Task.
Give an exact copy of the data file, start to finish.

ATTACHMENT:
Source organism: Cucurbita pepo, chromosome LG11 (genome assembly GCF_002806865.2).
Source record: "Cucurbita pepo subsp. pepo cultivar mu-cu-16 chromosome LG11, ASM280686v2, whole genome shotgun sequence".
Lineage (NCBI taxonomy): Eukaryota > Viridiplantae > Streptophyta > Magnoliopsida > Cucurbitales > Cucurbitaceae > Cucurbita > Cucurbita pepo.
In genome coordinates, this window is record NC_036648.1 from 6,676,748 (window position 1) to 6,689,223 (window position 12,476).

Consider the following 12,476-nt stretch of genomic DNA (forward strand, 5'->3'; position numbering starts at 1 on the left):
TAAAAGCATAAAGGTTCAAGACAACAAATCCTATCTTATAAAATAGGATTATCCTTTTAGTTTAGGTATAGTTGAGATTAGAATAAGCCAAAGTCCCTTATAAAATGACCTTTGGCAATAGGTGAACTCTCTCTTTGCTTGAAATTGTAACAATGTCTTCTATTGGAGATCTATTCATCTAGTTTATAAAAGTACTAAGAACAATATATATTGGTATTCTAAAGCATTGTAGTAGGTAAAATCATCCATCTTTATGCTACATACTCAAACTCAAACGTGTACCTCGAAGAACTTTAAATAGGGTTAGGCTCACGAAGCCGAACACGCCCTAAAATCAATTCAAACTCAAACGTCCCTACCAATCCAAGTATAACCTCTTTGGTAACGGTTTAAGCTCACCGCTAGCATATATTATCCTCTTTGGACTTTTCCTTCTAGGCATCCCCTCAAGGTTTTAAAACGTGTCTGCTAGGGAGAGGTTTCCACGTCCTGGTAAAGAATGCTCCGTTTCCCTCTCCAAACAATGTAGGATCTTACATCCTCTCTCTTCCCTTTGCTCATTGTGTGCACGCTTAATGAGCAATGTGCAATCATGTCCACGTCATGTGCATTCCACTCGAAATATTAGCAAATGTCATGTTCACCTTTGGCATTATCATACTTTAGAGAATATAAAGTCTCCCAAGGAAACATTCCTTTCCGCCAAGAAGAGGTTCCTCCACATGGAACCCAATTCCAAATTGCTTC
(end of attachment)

Source organism: Cucurbita pepo, chromosome LG11 (genome assembly GCF_002806865.2).
Source record: "Cucurbita pepo subsp. pepo cultivar mu-cu-16 chromosome LG11, ASM280686v2, whole genome shotgun sequence".
Lineage (NCBI taxonomy): Eukaryota > Viridiplantae > Streptophyta > Magnoliopsida > Cucurbitales > Cucurbitaceae > Cucurbita > Cucurbita pepo.
In genome coordinates, this window is record NC_036648.1 from 6,676,748 (window position 1) to 6,689,223 (window position 12,476).

Consider the following 12,476-nt stretch of genomic DNA (forward strand, 5'->3'; position numbering starts at 1 on the left):
TAAAAGCATAAAGGTTCAAGACAACAAATCCTATCTTATAAAATAGGATTATCCTTTTAGTTTAGGTATAGTTGAGATTAGAATAAGCCAAAGTCCCTTATAAAATGACCTTTGGCAATAGGTGAACTCTCTCTTTGCTTGAAATTGTAACAATGTCTTCTATTGGAGATCTATTCATCTAGTTTATAAAAGTACTAAGAACAATATATATTGGTATTCTAAAGCATTGTAGTAGGTAAAATCATCCATCTTTATGCTACATACTCAAACTCAAACGTGTACCTCGAAGAACTTTAAATAGGGTTAGGCTCACGAAGCCGAACACGCCCTAAAATCAATTCAAACTCAAACGTCCCTACCAATCCAAGTATAACCTCTTTGGTAACGGTTTAAGCTCACCGCTAGCATATATTATCCTCTTTGGACTTTTCCTTCTAGGCATCCCCTCAAGGTTTTAAAACGTGTCTGCTAGGGAGAGGTTTCCACGTCCTGGTAAAGAATGCTCCGTTTCCCTCTCCAAACAATGTAGGATCTTACATCCTCTCTCTTCCCTTTGCTCATTGTGTGCACGCTTAATGAGCAATGTGCAATCATGTCCACGTCATGTGCATTCCACTCGAAATATTAGCAAATGTCATGTTCACCTTTGGCATTATCATACTTTAGAGAATATAAAGTCTCCCAAGGAAACATTCCTTTCCGCCAAGAAGAGGTTCCTCCACATGGAACCCAATTCCAAATTGCTTC